The face is that of a gnawed-on piece of bratwurst, kicked to the side of the midway at the Tulsa State Fair. The voice, a guttural rumble resembling a spoken belch, is something like that of a Gloomy Gus who should be answering the door at the Addams Family house.
But the body is that of Sylvester Stallone from almost any era, a hardened piece of steel at age 66 that makes us believe that he can continue making macho mistakes like "Cobra" and "Assassins" for years to come, which he has effectively done with "Bullet to the Head."
BULLET TO THE HEAD
Sylvester Stallone, Jason
Momoa, Sung Kang, Sarah
AMC Southroads 20,
Cinemark Tulsa, Cinemark Broken
Arrow, Starworld 20, River-
Walk, Owasso, Eton Square
1 hour, 31 minutes
R (strong violence,
bloody images, language, some
nudity and brief drug use)
(on a scale of zero
to four stars)
For better or worse, this is the Stallone that audiences have come to expect, blasting away in his golden years like he did a quarter-century ago and firing off dialogue that feels just as old.
"Assassins" found Stallone as a hired killer looking to retire in 1995. Now 17 years later and playing a guy not likely to be collecting any Social Security checks, his new take on a hit man looks content to carry out contracts.
Forget Metamucil; what apparently keeps James Bonomo (a.k.a. "Jimmy Bobo" in the crime community) regular is a shot of Bulleit bourbon and plugging a few guys a week.
I know you won't believe this, but Jimmy plays a New Orleans hit man with a partner, and when they are set up and his partner is whacked, Jimmy is out for revenge.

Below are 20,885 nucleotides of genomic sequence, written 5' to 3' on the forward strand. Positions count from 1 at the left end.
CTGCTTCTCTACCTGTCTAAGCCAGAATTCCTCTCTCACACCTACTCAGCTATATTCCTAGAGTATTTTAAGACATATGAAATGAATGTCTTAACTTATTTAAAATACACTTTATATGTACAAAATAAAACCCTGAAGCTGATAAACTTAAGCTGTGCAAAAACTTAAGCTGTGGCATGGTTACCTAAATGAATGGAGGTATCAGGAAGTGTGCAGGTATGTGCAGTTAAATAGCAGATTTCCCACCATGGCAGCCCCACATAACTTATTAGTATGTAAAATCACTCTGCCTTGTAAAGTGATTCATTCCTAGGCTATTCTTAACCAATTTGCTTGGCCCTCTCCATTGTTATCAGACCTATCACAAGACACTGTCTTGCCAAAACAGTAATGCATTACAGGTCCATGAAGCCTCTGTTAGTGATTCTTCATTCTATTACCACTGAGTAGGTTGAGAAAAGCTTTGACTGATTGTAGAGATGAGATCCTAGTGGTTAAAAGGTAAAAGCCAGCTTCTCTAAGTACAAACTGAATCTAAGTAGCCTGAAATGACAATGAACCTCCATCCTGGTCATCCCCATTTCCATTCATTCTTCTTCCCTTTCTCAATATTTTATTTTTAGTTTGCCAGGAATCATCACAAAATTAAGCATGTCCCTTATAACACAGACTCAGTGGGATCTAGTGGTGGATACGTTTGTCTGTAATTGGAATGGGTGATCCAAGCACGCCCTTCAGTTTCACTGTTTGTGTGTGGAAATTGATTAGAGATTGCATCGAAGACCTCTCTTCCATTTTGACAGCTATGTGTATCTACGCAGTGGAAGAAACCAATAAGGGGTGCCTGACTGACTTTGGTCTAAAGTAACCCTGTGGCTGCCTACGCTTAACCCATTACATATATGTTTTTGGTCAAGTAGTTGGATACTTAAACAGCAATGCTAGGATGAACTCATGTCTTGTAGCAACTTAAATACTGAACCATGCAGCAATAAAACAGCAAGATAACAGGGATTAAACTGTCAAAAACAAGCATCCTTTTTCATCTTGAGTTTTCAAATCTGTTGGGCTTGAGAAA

When it turns out that a cop from out of state saw his partner killed by the same bad guys, Jimmy and the Korean detective (Sung Kang, who played Han in four "Fast and the Furious" films) team up. You didn't see that coming, I know.
What are they up against? There's the insufferable money man (Adewale Akinneoye-Agbaje from "Lost") spouting historical references and classic literature when deciding who to kill next and buying New Orleans property on the cheap to redevelop; his smug lawyer, played by Christian Slater in all his whiny, nasal-voiced glory; and a killing machine with no conscience, played by Jason Momoa, the beefcake who failed to turn last year's "Conan the Barbarian" reboot into a franchise.
All spoilers aside, these guys all die violently (yes, it's usually a bullet to the head, duh), although not soon enough despite this dreck clocking in at a mere 91 minutes.
"Bullet to the Head" isn't about offering viewers any surprises; it's about putting bullets in heads, and it accomplishes this mission efficiently.
Director Walter Hill hasn't directed a picture in a decade, and it's been 20 years since he made something watchable ("Geronimo" with Wes Studi and Jason Patric). Long gone are the days of "The Warriors" and iconic imagery, or "Johnny Handsome" and smoky mystery, or the superb crime-comedy mix of "48 Hrs.," Hill's film that he's most trying to emulate here.
Stallone's hit man is old, the Korean cop is young, and so it goes as to their contrasts. One is friendly, one is cranky. Veteran vs. newcomer. Tech-savvy vs. caveman. Two men living by the rules of the very different worlds in which they live.
But even Stallone, without anyone as magnetic as his "Expendables" co-stars to perform against, tires of this cliched, predictable scenario with a third act that is the very definition of an anti-climax.
The best that can be said about "Bullet to the Head" is that it never pretends to be anything more than the shoot-first killfest that it is, but even Sly looks bored.
So why should we care?
Original Print Headline: No surprises
Michael Smith 918-581-8479